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How NEP 2020 Will Impact The Learning Process In Schools At All Four Stages

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The announcement of National Education Policy 2020 on 31st July, 2020, by the Ministry of Education (erstwhile the Ministry of Human Resource Development) is a major breakthrough in the learning process of children in India. There are many pioneering changes that have been passed by the Cabinet on 29th July, 2020. After it was first drafted in 1986 and modified in the year 1992, the policy has not seen any significant changes. However, owing to the changing times and to make India self-sufficient, the new policy has been proposed. The policy aims to make future generation of India better skilled in fields of their choice by offering a universalised and holistic learning environment.

The goal of this new policy is to accomplish 100% Gross Enrolment Ratio (GER) in schools by 2030 under universal access to education. As opposed to the current curriculum structure, the suggested modifications are being brought about so as to enhance the earning capability of the average Indian by doing what they have interest in.

According to the NEP 2020, the following are some of the major changes that are being introduced:

  1. The current 10+2 curriculum structure will be replaced with a 5+3+3+4 structure.
  2. Students have to sit for exams only in Classes 3, 5 and 8, instead of the yearly examination module.
  3. Mother tongue or local language is to be the medium of instruction for all schools up to Class 5, and is recommended till Class 8.
  4. A holistic approach to teaching is being emphasised upon so that the prevalent rote learning can be made redundant.
  5. Students will get more flexibility to pursue an education they are interested in instead of studying in a rigid curriculum.
  6. The four year undergraduate programme will be brought to the forefront.
  7. The MPhil programme will be removed.
  8. More funds to help make education accessible to disadvantaged groups will be made available.


school children playing in a classroom
As opposed to the current curriculum structure, the NEP will enhance the earning capability of the average Indian by doing what they have interest in.

Based on the age of the children, there are four significant phases that have been categorised by the Education Regulatory Council. Let us now discuss the 5+3+3+4 curricular and pedagogical structure to understand how the new NEP 2020 impacts the learning process as a whole:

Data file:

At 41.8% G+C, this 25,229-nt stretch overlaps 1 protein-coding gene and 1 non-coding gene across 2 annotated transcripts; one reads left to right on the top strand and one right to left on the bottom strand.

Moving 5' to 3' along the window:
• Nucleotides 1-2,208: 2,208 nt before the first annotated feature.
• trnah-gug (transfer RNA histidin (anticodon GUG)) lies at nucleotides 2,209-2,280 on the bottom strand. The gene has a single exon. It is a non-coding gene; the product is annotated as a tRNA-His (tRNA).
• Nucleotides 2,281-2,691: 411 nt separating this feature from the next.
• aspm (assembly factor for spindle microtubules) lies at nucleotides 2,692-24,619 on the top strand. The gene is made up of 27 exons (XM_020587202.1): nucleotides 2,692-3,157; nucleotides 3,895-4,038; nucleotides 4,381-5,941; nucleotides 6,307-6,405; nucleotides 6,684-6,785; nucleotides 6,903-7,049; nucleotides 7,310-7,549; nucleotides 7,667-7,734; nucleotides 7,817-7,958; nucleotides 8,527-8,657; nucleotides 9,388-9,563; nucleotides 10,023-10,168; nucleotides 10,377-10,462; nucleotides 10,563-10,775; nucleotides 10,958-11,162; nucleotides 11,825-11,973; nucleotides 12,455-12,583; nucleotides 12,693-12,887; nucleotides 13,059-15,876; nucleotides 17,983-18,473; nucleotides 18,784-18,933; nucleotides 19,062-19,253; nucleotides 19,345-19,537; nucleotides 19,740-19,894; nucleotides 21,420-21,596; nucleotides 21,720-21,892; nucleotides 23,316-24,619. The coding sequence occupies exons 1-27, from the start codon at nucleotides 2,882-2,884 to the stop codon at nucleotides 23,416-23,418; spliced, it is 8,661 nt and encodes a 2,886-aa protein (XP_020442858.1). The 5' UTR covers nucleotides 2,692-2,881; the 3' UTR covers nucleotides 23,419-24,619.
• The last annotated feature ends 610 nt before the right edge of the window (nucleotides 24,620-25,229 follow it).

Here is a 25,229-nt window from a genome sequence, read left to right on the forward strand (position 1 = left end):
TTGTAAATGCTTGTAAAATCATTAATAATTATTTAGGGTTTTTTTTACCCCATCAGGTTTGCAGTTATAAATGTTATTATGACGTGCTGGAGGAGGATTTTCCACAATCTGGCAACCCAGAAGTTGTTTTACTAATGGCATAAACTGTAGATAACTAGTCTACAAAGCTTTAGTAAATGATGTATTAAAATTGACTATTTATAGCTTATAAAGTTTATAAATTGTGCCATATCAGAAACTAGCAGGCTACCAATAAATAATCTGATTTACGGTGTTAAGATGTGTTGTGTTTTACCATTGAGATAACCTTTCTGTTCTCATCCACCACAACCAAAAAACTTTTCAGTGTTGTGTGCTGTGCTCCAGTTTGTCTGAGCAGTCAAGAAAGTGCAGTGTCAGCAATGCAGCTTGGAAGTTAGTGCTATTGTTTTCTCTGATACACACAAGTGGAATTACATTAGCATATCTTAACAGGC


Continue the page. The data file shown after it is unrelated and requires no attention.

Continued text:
Foundational Phase

For children in the age group of 3 to 8 years, the first three years are to be spent in Anganwadis and the next two in pre-school education. This has been named the foundational phase.

The framework for this period is to be developed by the National Council of Educational Research and Training (NCERT), with importance to activity and discovery-based learning, languages, numbers, alphabets, logical thinking, etc. Students will be introduced to good behaviour, hygiene, ethics and teamwork, to name a few. These will help them become better citizens. Instead of being restricted to classrooms, the learning process will expand to the outdoors, where children can observe and interact with Nature.

An important thing to remember is that this is the age when children remember the most as their cumulative brain development is at 85%. Therefore, new and interesting things have to be introduced to them at this stage.

Preparatory Stage

exam hall in which large number of students are giving exam
Instead of rote learning, students in the Preparatory Stage will be encouraged to interact with teachers and ask them questions as much as possible.

The second period is for children between the ages of 8 and 11 years, and has been named the Preparatory stage. In this stage of Classes 3, 4 and 5, introduction to textbooks, interactive learning and subjects that build their reading, writing, speaking, physical education, art, languages, science, and mathematics skills will be highlighted.

This is to inculcate a habit of reading and writing in children. Instead of rote learning, students in this stage will be encouraged to interact with teachers and ask them questions as much as possible.

Third Stage

In this third stage between ages 11 and 14, students will progress to Classes 6, 7 and 8. Here, students will be introduced to varied subjects such as sciences, mathematics, arts, social sciences, and humanities in Classes 3, 4 and 5. The new National Education Policy embarks on a discussion-based learning process in this phase, just as the previous one. This middle stage is crucial so as to understand what children want from their education and which field they would like to excel in or make a career in.

High School Stage

The fourth stage of NEP 2020 is the high school or secondary stage and is for children between the ages of 14 and 18. Students in Class 9 and 10 will fall in the first part, and those in Class 11 and 12 in the second category. There is an option for students to exit at Class 10 and re-enter the next phase based on their interest.

This final stage is an extension of the third one, with focus on critical thinking. With the right amount of counselling and holistic learning at this stage, students can have a fair idea of what their aspirations from career and life are.

National Education Policy 2020 is based on making education more accessible and the onus now lies on respective state school regulatory authorities to implement the policy effectively.

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